hostname: '{{ vcenter_hostname }}'
    username: '{{ vcenter_username }}'
    password: '{{ vcenter_password }}'
    switch: aoc-S1-Mgmt-dvs-vSAN
    name: aoc-S1-vSAN-uplink
    advanced:
      port_config_reset_at_disconnect: True
      block_override: false
      vendor_config_override: False
      vlan_override: False
      netflow_override: False
      traffic_filter_override: False
    netflow_enabled: False
    block_all_ports: False

 

To assign the uplings to, I use the module vmware_dvswitch_uplink_pg. I chose to enable netflow for now and also blocking ports is set to false. Some advanced options are enabled, mainly from my curiosity on how to do this.

Next it is time to add the hosts to the dvSwtich. I am showing this just for one host and I am sure that there are some ways to optimize this if you have more hosts, I only have three so it got done a bit the quick and dirty way with copy paste.

 

- name: Adding esxi host 1 to dvSwitch
  vmware_dvs_host:
    validate_certs: no
    hostname: '{{ vcenter_hostname }}'
    username: '{{ vcenter_username }}'
    password: '{{ vcenter_password }}'
    esxi_hostname: '{{ esxi_hostname01 }}'
    switch_name: aoc-S1-Mgmt-dvs-vSAN
    vmnics:
    - vmnic3
    - vmnic7
  state: present

 

Using the module vmware_dvs_host, it is quite easy to add the host and at the same time assign vmnics that   should be used. There is not much else to say about it I hope.

The next module is also done on a per esxi host basis and again offers opportunities for optimising.

 

- name: Adding esxi host 1 to vmk
  vmware_vmkernel:
    validate_certs: no
    hostname: '{{ vcenter_hostname }}'
    username: '{{ vcenter_username }}'
    password: '{{ vcenter_password }}'
    esxi_hostname: '{{ esxi_hostname01 }}'
    dvswitch_name: aoc-S1-Mgmt-dvs-vSAN
    portgroup_name: aoc-S1-pg-vSAN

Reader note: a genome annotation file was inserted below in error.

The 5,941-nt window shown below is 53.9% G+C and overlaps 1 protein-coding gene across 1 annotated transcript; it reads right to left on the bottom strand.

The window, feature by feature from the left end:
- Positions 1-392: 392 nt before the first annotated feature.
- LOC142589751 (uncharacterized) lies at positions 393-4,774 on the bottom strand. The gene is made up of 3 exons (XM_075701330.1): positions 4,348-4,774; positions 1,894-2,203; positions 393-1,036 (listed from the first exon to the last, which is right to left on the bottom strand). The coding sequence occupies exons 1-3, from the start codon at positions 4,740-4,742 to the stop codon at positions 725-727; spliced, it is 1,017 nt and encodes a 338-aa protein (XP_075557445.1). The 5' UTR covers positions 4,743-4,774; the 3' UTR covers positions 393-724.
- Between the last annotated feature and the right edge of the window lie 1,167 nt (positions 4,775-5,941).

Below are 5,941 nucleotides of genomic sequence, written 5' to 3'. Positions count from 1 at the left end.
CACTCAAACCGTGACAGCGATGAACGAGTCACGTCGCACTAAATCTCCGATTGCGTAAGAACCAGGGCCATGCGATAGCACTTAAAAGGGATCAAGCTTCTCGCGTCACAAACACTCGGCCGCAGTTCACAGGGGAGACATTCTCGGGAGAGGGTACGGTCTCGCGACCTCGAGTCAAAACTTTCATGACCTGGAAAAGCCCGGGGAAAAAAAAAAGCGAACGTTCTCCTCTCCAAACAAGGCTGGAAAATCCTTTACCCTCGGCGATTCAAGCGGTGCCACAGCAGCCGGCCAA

mtu: 9000
    network:
      type: 'static'
      ip_address: 192.168.2.15
      subnet_mask: 255.255.255.224
    enable_vsan: True
    state: present

 

It is time to add the vmware kernel part. The module vmware_vmkernel takes care of this. Here we assign static pg assignment and also set MTU to 9000. Finally we set the vmk IP address and enable the vsan parameter of the vmk.

 

- name: Enabling Network IO Control
  vmware_dvswitch_nioc:
    validate_certs: no
    hostname: '{{ vcenter_hostname }}'
    username: '{{ vcenter_username }}'
    password: '{{ vcenter_password }}'
    switch: aoc-S1-Mgmt-dvs-vSAN
    version: version3
    resources:
      - name: vsan
        limit: -1
        shares_level: custom
        shares: 99
        reservation: 256
    state: present

 

Finally, the module vmware_dvswitch_nioc enables Network IO Control. You can enabler version 2 or 3. Since 3 is newer, I went with that. Additionally I assigned some resources also to ensure performance. It is somewhat irrelevant for me though because I only have 1gbit as a connection and I already have dedicated ports. It is though a nice thing to show I guess.

That is pretty much it. You can find the complete yaml here along with a variable file that I adapted for this post here. Again. Use at your own peril 🙂